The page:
Posted by: dacalu | 16 April 2014

Christian Environmentalism

Today I had the honor of speaking about the environment in faith and science at Harvard Divinity School. Students sent me questions ahead of time, allowing me to format these responses.

Question 3: What can the Church do about the ecological crisis? Is it too late?

 I believe we are all called to respond to our environment with compassion. It is never too late to do God’s will.


The Church is uniquely positioned to:

1) Articulate the value of creation and the interconnectedness of all things in Christ

2) Integrate our knowledge of creation with a value system that compels action

3) Coordinate people for the common good

4) Challenge people with the inconvenient truths of divine love, human ability, and concrete needs


Christians are called to:

1) Do outdoor theology

We must think about God and the world in terms that are beyond human scale and potentially beyond human comprehension. Science provides us with abundant examples of un-domesticated reality. Sadly, we have become accustomed to living in heated, air-conditioned, human-centered spaces. We can begin to think in terms of heated, air-conditioned, human centered pictures of God (e.g., kindly old man, service provider, strong-man). It is important for us to keep hold of the older, less comfortable theological ideas that encourage us to think of God and creation as bigger than that (e.g., Job’s God, The Lord of Hosts).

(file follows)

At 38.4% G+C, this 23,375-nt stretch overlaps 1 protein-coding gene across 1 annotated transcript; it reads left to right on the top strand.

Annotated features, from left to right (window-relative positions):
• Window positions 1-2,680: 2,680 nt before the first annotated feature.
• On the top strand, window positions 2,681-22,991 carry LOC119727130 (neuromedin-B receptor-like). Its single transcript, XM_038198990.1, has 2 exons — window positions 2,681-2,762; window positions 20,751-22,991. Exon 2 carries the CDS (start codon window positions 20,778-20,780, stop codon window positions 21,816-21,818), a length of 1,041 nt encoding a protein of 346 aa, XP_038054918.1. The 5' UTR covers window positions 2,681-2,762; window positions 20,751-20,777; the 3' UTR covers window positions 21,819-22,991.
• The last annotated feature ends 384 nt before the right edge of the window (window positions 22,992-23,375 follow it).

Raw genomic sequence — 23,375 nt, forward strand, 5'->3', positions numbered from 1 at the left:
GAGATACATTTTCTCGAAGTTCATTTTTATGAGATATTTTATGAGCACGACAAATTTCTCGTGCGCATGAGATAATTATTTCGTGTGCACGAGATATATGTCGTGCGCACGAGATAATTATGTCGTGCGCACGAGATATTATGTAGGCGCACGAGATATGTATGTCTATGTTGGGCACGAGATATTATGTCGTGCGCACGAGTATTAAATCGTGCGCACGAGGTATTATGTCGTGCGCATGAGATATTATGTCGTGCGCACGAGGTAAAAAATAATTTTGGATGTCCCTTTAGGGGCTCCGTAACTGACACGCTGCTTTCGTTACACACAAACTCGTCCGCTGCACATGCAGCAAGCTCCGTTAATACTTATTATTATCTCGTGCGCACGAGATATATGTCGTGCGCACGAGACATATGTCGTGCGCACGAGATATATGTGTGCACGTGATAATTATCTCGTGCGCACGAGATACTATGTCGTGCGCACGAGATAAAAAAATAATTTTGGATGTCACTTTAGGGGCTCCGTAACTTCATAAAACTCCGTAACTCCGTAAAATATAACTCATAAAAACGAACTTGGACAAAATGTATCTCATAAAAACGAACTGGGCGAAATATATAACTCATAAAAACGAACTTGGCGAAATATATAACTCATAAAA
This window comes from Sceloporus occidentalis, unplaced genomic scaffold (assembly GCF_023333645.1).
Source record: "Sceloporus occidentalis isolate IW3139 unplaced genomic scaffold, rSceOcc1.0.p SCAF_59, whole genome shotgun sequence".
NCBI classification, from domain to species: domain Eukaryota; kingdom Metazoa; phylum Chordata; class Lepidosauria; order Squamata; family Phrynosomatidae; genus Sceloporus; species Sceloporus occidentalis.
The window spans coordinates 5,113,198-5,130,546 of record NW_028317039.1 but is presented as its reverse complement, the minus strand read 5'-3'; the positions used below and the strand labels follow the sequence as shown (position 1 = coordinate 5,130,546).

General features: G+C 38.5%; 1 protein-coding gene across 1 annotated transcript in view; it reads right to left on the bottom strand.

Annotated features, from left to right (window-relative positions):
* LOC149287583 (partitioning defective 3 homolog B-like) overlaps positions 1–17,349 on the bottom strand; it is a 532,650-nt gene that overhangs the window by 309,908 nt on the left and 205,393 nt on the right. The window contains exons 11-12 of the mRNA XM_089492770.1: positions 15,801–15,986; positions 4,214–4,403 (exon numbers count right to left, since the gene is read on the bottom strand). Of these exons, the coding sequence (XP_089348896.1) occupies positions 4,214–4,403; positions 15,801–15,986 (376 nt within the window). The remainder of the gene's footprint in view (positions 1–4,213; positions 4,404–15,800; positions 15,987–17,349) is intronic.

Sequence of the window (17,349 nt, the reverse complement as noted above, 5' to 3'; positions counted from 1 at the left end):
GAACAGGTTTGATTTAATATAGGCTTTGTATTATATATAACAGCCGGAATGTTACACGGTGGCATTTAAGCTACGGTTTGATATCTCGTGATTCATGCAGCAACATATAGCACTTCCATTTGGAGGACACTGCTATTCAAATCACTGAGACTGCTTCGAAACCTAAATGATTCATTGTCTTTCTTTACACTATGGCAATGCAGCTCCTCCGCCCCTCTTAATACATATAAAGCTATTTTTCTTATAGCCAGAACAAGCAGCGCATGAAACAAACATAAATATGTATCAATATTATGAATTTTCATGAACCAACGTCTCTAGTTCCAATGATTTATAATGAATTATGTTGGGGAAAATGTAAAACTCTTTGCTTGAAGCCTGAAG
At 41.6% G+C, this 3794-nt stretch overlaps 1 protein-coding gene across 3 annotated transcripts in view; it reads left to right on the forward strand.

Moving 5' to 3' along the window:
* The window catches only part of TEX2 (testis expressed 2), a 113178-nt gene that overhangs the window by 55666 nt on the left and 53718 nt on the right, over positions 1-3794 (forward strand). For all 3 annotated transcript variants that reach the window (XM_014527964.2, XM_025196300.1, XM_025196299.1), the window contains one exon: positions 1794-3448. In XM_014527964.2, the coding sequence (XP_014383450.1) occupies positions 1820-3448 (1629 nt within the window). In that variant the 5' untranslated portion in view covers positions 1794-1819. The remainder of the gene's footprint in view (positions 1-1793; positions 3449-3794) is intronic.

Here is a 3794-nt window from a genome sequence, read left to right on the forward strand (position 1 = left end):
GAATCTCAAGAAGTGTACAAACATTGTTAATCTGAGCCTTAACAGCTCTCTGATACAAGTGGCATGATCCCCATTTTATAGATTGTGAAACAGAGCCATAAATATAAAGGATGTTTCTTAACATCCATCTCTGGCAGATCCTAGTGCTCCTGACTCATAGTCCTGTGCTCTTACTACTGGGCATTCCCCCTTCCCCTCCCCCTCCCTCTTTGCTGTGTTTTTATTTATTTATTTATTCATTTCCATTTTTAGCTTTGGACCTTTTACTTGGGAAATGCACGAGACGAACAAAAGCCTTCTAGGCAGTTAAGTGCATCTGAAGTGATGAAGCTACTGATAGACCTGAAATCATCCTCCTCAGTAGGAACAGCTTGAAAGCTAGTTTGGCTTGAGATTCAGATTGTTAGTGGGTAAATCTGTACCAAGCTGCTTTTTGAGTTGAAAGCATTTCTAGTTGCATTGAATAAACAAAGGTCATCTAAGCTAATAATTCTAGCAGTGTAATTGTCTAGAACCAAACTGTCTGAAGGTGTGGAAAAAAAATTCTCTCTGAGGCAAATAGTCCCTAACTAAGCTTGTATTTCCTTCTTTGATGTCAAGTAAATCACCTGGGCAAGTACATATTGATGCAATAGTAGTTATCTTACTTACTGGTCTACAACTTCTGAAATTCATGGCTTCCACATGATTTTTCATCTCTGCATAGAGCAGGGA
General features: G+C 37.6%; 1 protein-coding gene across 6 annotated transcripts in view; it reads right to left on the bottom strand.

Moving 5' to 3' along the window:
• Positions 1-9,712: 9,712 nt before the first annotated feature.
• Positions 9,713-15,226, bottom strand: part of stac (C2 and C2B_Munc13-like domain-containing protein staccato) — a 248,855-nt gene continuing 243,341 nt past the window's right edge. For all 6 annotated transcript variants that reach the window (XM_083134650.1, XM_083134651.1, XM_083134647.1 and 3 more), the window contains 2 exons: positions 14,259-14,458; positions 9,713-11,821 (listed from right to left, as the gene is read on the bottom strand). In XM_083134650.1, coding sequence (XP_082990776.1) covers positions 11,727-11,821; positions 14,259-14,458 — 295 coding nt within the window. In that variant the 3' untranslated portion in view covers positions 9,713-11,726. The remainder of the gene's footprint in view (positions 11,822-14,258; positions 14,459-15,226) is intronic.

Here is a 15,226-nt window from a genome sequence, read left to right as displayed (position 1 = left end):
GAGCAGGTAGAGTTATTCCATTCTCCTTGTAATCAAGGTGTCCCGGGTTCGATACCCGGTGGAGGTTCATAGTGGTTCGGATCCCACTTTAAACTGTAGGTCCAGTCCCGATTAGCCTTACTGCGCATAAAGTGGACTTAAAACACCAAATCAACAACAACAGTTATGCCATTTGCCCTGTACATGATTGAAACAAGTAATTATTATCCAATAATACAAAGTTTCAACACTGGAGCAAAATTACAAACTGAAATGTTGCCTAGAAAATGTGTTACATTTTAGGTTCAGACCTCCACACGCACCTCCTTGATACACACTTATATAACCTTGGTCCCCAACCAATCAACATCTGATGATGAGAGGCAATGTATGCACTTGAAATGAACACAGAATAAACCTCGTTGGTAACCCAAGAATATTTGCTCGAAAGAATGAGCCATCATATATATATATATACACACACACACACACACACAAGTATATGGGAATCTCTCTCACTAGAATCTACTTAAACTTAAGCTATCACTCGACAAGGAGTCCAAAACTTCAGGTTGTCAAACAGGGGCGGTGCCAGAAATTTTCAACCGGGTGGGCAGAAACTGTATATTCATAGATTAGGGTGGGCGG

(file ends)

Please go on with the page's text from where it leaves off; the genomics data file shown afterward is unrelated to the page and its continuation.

2) Evangelize for curiosity

When God called the world good, we were invited to enter into it, to delight in it, and to come to know it as God’s handiwork. Christians should advocate for the best and most effective science, founded on the doctrine of a good creation.

3) Evangelize for commitment

Genesis tells us that we are part of God’s family and, in a very important way, one with the creation. Faith calls us to realize, intensify, and harmonize our interactions with the world. The idea that we have dominion comes with a recognition that we tend and water the Garden on God’s behalf.

4) Take responsibility for things we do not own

Here is the biggest divide between the Christian message and the way of the world. We do not have the right to dispose of the world as our property. We care for it for the sake of God and for the benefit of our neighbors. This calls us into deeper relationships with God, neighbor, and environment, which can only be realized through curiosity about them, commitment to them, and care for them.


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